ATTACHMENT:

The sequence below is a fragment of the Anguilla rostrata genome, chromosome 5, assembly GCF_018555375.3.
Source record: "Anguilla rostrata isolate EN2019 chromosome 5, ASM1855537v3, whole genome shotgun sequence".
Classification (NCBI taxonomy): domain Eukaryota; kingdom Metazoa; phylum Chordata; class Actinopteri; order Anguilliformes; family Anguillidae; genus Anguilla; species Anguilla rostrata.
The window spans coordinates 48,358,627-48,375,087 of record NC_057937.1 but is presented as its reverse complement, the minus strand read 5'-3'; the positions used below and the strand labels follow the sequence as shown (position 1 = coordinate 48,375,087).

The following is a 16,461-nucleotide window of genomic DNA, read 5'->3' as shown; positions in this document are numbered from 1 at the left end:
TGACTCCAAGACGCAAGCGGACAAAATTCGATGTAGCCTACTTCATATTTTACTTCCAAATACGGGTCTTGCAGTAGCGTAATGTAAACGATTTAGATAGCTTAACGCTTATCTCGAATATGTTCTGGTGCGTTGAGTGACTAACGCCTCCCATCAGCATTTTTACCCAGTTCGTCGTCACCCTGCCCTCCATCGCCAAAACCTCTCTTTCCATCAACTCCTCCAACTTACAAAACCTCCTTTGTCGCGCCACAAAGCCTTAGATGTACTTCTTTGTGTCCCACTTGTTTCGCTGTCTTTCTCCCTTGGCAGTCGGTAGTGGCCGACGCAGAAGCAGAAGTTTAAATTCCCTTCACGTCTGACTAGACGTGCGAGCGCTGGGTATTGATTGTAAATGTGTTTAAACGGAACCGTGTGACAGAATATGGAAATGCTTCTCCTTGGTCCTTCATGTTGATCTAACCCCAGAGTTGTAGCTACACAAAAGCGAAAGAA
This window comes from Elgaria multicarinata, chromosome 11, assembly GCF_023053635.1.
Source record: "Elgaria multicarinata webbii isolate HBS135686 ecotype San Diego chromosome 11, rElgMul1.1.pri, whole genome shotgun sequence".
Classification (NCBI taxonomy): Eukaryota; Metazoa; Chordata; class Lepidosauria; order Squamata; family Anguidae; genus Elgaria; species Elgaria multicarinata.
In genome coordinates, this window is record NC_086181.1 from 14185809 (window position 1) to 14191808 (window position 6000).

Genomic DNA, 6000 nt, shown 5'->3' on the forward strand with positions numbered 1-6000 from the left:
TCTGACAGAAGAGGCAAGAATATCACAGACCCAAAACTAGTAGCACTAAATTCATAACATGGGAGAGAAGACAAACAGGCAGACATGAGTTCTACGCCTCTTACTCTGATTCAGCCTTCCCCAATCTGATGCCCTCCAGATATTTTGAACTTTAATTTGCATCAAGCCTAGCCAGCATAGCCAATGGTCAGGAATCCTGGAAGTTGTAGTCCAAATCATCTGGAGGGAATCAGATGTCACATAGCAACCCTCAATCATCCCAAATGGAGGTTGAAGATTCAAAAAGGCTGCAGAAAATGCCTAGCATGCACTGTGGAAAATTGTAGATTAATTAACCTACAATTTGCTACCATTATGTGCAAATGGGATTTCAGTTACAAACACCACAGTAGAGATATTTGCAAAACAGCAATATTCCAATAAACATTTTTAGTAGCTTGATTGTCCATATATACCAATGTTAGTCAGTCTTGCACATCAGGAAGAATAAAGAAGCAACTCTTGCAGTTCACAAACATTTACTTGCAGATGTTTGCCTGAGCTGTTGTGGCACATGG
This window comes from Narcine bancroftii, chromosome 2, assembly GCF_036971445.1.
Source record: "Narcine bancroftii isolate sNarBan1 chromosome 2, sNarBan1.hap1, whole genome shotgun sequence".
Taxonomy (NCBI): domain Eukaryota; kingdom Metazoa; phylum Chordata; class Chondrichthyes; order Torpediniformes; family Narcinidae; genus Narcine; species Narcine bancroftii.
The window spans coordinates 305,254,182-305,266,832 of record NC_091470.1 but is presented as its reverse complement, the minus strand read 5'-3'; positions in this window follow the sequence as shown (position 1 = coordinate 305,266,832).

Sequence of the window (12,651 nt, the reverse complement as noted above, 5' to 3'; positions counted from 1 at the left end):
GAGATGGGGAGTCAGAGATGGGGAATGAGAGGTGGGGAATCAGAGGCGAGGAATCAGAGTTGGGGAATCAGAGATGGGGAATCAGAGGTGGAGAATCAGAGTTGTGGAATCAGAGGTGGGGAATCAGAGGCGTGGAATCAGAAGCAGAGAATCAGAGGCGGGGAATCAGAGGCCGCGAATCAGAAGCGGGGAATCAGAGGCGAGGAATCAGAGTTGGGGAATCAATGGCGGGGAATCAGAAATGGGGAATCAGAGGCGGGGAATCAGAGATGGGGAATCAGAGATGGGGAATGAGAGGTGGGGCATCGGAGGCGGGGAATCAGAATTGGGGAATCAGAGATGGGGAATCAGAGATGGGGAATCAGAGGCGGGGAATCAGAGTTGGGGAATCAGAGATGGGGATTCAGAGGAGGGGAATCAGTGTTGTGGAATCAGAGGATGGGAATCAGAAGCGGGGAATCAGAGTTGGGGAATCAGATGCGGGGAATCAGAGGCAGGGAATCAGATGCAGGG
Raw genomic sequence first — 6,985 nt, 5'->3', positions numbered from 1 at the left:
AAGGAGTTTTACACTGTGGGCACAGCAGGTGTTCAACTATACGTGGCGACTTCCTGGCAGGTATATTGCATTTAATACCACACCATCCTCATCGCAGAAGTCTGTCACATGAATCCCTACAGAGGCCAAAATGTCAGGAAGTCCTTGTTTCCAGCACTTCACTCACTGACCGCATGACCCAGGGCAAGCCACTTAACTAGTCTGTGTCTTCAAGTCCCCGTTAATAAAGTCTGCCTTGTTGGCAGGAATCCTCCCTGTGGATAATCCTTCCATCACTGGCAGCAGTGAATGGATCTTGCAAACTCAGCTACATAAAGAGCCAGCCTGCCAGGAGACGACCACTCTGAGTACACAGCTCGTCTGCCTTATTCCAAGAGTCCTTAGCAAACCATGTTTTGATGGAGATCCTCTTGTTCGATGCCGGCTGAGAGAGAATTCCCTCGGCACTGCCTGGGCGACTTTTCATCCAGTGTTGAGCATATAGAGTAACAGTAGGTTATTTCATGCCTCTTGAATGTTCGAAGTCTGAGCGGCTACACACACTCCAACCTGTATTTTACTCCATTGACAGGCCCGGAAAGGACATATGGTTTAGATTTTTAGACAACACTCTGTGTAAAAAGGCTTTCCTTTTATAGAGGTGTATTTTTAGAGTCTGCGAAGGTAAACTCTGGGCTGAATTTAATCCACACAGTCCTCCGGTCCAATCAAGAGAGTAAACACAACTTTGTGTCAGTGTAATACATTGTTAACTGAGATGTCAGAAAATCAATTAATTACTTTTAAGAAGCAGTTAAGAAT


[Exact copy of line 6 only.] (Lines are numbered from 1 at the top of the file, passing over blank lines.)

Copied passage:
TGACTCCAAGACGCAAGCGGACAAAATTCGATGTAGCCTACTTCATATTTTACTTCCAAATACGGGTCTTGCAGTAGCGTAATGTAAACGATTTAGATAGCTTAACGCTTATCTCGAATATGTTCTGGTGCGTTGAGTGACTAACGCCTCCCATCAGCATTTTTACCCAGTTCGTCGTCACCCTGCCCTCCATCGCCAAAACCTCTCTTTCCATCAACTCCTCCAACTTACAAAACCTCCTTTGTCGCGCCACAAAGCCTTAGATGTACTTCTTTGTGTCCCACTTGTTTCGCTGTCTTTCTCCCTTGGCAGTCGGTAGTGGCCGACGCAGAAGCAGAAGTTTAAATTCCCTTCACGTCTGACTAGACGTGCGAGCGCTGGGTATTGATTGTAAATGTGTTTAAACGGAACCGTGTGACAGAATATGGAAATGCTTCTCCTTGGTCCTTCATGTTGATCTAACCCCAGAGTTGTAGCTACACAAAAGCGAAAGAA